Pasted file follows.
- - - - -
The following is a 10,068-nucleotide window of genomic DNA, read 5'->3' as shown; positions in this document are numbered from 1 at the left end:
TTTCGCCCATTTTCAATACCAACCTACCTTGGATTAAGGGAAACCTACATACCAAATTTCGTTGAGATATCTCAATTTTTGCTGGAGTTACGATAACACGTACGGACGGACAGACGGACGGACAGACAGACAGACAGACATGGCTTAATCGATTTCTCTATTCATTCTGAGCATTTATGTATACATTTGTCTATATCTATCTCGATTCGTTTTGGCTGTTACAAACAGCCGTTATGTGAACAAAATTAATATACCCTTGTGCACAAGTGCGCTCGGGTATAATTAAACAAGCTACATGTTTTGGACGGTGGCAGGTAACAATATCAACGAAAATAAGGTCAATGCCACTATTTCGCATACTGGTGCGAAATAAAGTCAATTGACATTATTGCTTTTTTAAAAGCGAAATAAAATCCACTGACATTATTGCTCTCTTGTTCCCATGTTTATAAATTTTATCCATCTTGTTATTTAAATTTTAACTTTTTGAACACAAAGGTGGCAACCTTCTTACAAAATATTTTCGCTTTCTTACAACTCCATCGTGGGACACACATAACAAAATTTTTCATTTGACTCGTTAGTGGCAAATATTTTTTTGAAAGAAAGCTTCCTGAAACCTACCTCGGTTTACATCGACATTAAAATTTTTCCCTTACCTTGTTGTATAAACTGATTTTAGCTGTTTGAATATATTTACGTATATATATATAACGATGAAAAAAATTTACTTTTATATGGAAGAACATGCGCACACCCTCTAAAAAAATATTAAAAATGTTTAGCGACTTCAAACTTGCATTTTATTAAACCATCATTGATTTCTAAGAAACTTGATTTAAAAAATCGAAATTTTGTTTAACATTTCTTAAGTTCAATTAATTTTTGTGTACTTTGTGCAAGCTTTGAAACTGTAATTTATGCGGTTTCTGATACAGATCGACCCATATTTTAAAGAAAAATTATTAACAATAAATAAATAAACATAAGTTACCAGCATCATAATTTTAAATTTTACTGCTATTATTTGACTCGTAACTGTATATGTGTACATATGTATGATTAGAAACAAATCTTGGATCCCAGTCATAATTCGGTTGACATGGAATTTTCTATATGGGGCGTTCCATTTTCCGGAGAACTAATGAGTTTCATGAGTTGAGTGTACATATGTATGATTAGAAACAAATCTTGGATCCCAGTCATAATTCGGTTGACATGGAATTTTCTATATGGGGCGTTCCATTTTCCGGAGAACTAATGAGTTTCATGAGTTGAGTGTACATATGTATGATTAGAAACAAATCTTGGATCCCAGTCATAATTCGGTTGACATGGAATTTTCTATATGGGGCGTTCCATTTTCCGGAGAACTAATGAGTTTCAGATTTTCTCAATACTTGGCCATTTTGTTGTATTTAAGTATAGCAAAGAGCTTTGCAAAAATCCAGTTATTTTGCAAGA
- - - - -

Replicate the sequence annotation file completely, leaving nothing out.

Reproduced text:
The following is a 10,068-nucleotide window of genomic DNA, read 5'->3' as shown; positions in this document are numbered from 1 at the left end:
TTTCGCCCATTTTCAATACCAACCTACCTTGGATTAAGGGAAACCTACATACCAAATTTCGTTGAGATATCTCAATTTTTGCTGGAGTTACGATAACACGTACGGACGGACAGACGGACGGACAGACAGACAGACAGACATGGCTTAATCGATTTCTCTATTCATTCTGAGCATTTATGTATACATTTGTCTATATCTATCTCGATTCGTTTTGGCTGTTACAAACAGCCGTTATGTGAACAAAATTAATATACCCTTGTGCACAAGTGCGCTCGGGTATAATTAAACAAGCTACATGTTTTGGACGGTGGCAGGTAACAATATCAACGAAAATAAGGTCAATGCCACTATTTCGCATACTGGTGCGAAATAAAGTCAATTGACATTATTGCTTTTTTAAAAGCGAAATAAAATCCACTGACATTATTGCTCTCTTGTTCCCATGTTTATAAATTTTATCCATCTTGTTATTTAAATTTTAACTTTTTGAACACAAAGGTGGCAACCTTCTTACAAAATATTTTCGCTTTCTTACAACTCCATCGTGGGACACACATAACAAAATTTTTCATTTGACTCGTTAGTGGCAAATATTTTTTTGAAAGAAAGCTTCCTGAAACCTACCTCGGTTTACATCGACATTAAAATTTTTCCCTTACCTTGTTGTATAAACTGATTTTAGCTGTTTGAATATATTTACGTATATATATATAACGATGAAAAAAATTTACTTTTATATGGAAGAACATGCGCACACCCTCTAAAAAAATATTAAAAATGTTTAGCGACTTCAAACTTGCATTTTATTAAACCATCATTGATTTCTAAGAAACTTGATTTAAAAAATCGAAATTTTGTTTAACATTTCTTAAGTTCAATTAATTTTTGTGTACTTTGTGCAAGCTTTGAAACTGTAATTTATGCGGTTTCTGATACAGATCGACCCATATTTTAAAGAAAAATTATTAACAATAAATAAATAAACATAAGTTACCAGCATCATAATTTTAAATTTTACTGCTATTATTTGACTCGTAACTGTATATGTGTACATATGTATGATTAGAAACAAATCTTGGATCCCAGTCATAATTCGGTTGACATGGAATTTTCTATATGGGGCGTTCCATTTTCCGGAGAACTAATGAGTTTCATGAGTTGAGTGTACATATGTATGATTAGAAACAAATCTTGGATCCCAGTCATAATTCGGTTGACATGGAATTTTCTATATGGGGCGTTCCATTTTCCGGAGAACTAATGAGTTTCATGAGTTGAGTGTACATATGTATGATTAGAAACAAATCTTGGATCCCAGTCATAATTCGGTTGACATGGAATTTTCTATATGGGGCGTTCCATTTTCCGGAGAACTAATGAGTTTCAGATTTTCTCAATACTTGGCCATTTTGTTGTATTTAAGTATAGCAAAGAGCTTTGCAAAAATCCAGTTATTTTGCAAGA